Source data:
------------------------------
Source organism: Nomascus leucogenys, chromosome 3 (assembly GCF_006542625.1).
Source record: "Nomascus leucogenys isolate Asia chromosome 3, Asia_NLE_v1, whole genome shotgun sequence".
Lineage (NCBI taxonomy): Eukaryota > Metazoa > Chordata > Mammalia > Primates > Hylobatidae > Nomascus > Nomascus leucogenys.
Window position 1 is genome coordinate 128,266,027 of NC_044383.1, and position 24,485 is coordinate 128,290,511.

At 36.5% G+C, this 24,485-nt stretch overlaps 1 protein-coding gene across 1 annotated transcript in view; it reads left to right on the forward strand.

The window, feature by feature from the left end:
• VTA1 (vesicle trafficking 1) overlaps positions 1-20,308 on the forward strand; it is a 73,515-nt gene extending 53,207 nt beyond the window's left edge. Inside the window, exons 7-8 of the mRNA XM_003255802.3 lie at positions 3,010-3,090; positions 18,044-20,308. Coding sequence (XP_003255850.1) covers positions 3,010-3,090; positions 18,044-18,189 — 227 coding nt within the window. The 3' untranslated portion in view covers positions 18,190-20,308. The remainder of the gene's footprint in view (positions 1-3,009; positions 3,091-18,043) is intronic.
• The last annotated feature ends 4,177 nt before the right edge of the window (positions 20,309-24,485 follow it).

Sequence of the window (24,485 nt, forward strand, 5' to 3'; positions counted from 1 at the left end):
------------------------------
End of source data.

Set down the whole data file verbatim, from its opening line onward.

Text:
Source organism: Nomascus leucogenys, chromosome 3 (assembly GCF_006542625.1).
Source record: "Nomascus leucogenys isolate Asia chromosome 3, Asia_NLE_v1, whole genome shotgun sequence".
Lineage (NCBI taxonomy): Eukaryota > Metazoa > Chordata > Mammalia > Primates > Hylobatidae > Nomascus > Nomascus leucogenys.
Window position 1 is genome coordinate 128,266,027 of NC_044383.1, and position 24,485 is coordinate 128,290,511.

At 36.5% G+C, this 24,485-nt stretch overlaps 1 protein-coding gene across 1 annotated transcript in view; it reads left to right on the forward strand.

The window, feature by feature from the left end:
• VTA1 (vesicle trafficking 1) overlaps positions 1-20,308 on the forward strand; it is a 73,515-nt gene extending 53,207 nt beyond the window's left edge. Inside the window, exons 7-8 of the mRNA XM_003255802.3 lie at positions 3,010-3,090; positions 18,044-20,308. Coding sequence (XP_003255850.1) covers positions 3,010-3,090; positions 18,044-18,189 — 227 coding nt within the window. The 3' untranslated portion in view covers positions 18,190-20,308. The remainder of the gene's footprint in view (positions 1-3,009; positions 3,091-18,043) is intronic.
• The last annotated feature ends 4,177 nt before the right edge of the window (positions 20,309-24,485 follow it).

Sequence of the window (24,485 nt, forward strand, 5' to 3'; positions counted from 1 at the left end):